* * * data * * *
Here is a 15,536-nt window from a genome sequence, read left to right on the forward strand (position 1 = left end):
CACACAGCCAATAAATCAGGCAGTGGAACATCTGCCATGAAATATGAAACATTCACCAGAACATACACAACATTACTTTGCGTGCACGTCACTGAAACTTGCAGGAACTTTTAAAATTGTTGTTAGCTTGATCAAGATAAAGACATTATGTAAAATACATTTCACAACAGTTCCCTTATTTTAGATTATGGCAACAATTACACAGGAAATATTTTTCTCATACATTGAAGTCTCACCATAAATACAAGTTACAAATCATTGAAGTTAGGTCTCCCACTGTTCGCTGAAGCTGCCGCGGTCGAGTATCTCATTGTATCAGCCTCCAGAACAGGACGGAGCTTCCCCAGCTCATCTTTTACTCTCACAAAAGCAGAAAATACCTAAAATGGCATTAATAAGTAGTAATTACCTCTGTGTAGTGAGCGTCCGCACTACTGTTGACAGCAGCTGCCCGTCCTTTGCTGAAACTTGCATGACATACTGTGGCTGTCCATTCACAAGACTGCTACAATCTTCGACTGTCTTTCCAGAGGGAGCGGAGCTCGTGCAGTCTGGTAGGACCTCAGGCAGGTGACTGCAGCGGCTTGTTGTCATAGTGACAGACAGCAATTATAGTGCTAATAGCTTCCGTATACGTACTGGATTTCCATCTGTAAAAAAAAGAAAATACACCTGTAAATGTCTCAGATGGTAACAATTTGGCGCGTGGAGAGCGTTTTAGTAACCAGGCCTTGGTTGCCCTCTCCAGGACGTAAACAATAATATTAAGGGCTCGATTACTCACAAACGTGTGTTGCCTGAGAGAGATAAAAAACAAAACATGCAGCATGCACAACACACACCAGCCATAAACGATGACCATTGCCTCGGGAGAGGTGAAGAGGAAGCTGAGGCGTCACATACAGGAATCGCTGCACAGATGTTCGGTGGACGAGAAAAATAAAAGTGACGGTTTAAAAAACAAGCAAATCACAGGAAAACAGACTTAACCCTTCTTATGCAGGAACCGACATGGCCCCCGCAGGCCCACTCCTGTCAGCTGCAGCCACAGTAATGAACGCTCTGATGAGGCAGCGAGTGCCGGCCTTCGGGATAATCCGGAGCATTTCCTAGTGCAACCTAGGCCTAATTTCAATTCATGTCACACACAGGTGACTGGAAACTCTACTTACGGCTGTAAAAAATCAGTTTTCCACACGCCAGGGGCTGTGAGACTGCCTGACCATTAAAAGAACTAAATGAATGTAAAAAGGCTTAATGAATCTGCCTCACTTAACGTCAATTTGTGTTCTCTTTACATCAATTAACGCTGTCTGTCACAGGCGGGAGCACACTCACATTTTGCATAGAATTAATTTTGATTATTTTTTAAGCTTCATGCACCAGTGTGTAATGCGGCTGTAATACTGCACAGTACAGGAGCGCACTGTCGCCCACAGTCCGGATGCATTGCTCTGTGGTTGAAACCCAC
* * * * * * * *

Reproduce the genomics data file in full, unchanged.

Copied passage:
Here is a 15,536-nt window from a genome sequence, read left to right on the forward strand (position 1 = left end):
CACACAGCCAATAAATCAGGCAGTGGAACATCTGCCATGAAATATGAAACATTCACCAGAACATACACAACATTACTTTGCGTGCACGTCACTGAAACTTGCAGGAACTTTTAAAATTGTTGTTAGCTTGATCAAGATAAAGACATTATGTAAAATACATTTCACAACAGTTCCCTTATTTTAGATTATGGCAACAATTACACAGGAAATATTTTTCTCATACATTGAAGTCTCACCATAAATACAAGTTACAAATCATTGAAGTTAGGTCTCCCACTGTTCGCTGAAGCTGCCGCGGTCGAGTATCTCATTGTATCAGCCTCCAGAACAGGACGGAGCTTCCCCAGCTCATCTTTTACTCTCACAAAAGCAGAAAATACCTAAAATGGCATTAATAAGTAGTAATTACCTCTGTGTAGTGAGCGTCCGCACTACTGTTGACAGCAGCTGCCCGTCCTTTGCTGAAACTTGCATGACATACTGTGGCTGTCCATTCACAAGACTGCTACAATCTTCGACTGTCTTTCCAGAGGGAGCGGAGCTCGTGCAGTCTGGTAGGACCTCAGGCAGGTGACTGCAGCGGCTTGTTGTCATAGTGACAGACAGCAATTATAGTGCTAATAGCTTCCGTATACGTACTGGATTTCCATCTGTAAAAAAAAGAAAATACACCTGTAAATGTCTCAGATGGTAACAATTTGGCGCGTGGAGAGCGTTTTAGTAACCAGGCCTTGGTTGCCCTCTCCAGGACGTAAACAATAATATTAAGGGCTCGATTACTCACAAACGTGTGTTGCCTGAGAGAGATAAAAAACAAAACATGCAGCATGCACAACACACACCAGCCATAAACGATGACCATTGCCTCGGGAGAGGTGAAGAGGAAGCTGAGGCGTCACATACAGGAATCGCTGCACAGATGTTCGGTGGACGAGAAAAATAAAAGTGACGGTTTAAAAAACAAGCAAATCACAGGAAAACAGACTTAACCCTTCTTATGCAGGAACCGACATGGCCCCCGCAGGCCCACTCCTGTCAGCTGCAGCCACAGTAATGAACGCTCTGATGAGGCAGCGAGTGCCGGCCTTCGGGATAATCCGGAGCATTTCCTAGTGCAACCTAGGCCTAATTTCAATTCATGTCACACACAGGTGACTGGAAACTCTACTTACGGCTGTAAAAAATCAGTTTTCCACACGCCAGGGGCTGTGAGACTGCCTGACCATTAAAAGAACTAAATGAATGTAAAAAGGCTTAATGAATCTGCCTCACTTAACGTCAATTTGTGTTCTCTTTACATCAATTAACGCTGTCTGTCACAGGCGGGAGCACACTCACATTTTGCATAGAATTAATTTTGATTATTTTTTAAGCTTCATGCACCAGTGTGTAATGCGGCTGTAATACTGCACAGTACAGGAGCGCACTGTCGCCCACAGTCCGGATGCATTGCTCTGTGGTTGAAACCCAC